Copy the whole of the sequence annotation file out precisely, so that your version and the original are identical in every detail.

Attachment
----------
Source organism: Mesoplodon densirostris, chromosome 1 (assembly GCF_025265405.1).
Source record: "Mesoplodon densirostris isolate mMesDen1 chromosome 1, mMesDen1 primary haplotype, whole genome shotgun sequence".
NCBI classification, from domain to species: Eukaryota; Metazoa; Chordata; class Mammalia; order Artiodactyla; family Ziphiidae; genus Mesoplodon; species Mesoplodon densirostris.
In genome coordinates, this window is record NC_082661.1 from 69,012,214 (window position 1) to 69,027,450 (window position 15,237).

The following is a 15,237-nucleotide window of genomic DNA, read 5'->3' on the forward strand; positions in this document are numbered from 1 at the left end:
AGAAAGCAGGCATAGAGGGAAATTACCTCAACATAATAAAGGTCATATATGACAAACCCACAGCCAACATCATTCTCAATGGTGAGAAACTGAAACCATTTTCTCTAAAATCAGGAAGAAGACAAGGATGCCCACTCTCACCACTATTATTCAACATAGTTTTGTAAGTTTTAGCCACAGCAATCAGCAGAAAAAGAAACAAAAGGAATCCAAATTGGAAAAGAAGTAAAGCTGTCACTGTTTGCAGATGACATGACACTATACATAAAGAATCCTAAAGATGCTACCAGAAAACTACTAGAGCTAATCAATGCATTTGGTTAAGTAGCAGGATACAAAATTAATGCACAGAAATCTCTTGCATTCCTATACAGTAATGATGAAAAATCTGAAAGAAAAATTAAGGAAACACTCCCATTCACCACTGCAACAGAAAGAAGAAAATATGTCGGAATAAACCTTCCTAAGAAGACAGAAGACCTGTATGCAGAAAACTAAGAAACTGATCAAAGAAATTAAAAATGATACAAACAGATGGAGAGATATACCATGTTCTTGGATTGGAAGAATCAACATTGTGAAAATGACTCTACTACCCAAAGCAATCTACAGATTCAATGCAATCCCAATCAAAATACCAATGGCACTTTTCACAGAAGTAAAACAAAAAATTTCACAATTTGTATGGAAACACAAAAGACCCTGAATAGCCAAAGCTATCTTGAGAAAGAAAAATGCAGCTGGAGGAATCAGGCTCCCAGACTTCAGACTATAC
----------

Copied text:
Source organism: Mesoplodon densirostris, chromosome 1 (assembly GCF_025265405.1).
Source record: "Mesoplodon densirostris isolate mMesDen1 chromosome 1, mMesDen1 primary haplotype, whole genome shotgun sequence".
NCBI classification, from domain to species: Eukaryota; Metazoa; Chordata; class Mammalia; order Artiodactyla; family Ziphiidae; genus Mesoplodon; species Mesoplodon densirostris.
In genome coordinates, this window is record NC_082661.1 from 69,012,214 (window position 1) to 69,027,450 (window position 15,237).

The following is a 15,237-nucleotide window of genomic DNA, read 5'->3' on the forward strand; positions in this document are numbered from 1 at the left end:
AGAAAGCAGGCATAGAGGGAAATTACCTCAACATAATAAAGGTCATATATGACAAACCCACAGCCAACATCATTCTCAATGGTGAGAAACTGAAACCATTTTCTCTAAAATCAGGAAGAAGACAAGGATGCCCACTCTCACCACTATTATTCAACATAGTTTTGTAAGTTTTAGCCACAGCAATCAGCAGAAAAAGAAACAAAAGGAATCCAAATTGGAAAAGAAGTAAAGCTGTCACTGTTTGCAGATGACATGACACTATACATAAAGAATCCTAAAGATGCTACCAGAAAACTACTAGAGCTAATCAATGCATTTGGTTAAGTAGCAGGATACAAAATTAATGCACAGAAATCTCTTGCATTCCTATACAGTAATGATGAAAAATCTGAAAGAAAAATTAAGGAAACACTCCCATTCACCACTGCAACAGAAAGAAGAAAATATGTCGGAATAAACCTTCCTAAGAAGACAGAAGACCTGTATGCAGAAAACTAAGAAACTGATCAAAGAAATTAAAAATGATACAAACAGATGGAGAGATATACCATGTTCTTGGATTGGAAGAATCAACATTGTGAAAATGACTCTACTACCCAAAGCAATCTACAGATTCAATGCAATCCCAATCAAAATACCAATGGCACTTTTCACAGAAGTAAAACAAAAAATTTCACAATTTGTATGGAAACACAAAAGACCCTGAATAGCCAAAGCTATCTTGAGAAAGAAAAATGCAGCTGGAGGAATCAGGCTCCCAGACTTCAGACTATAC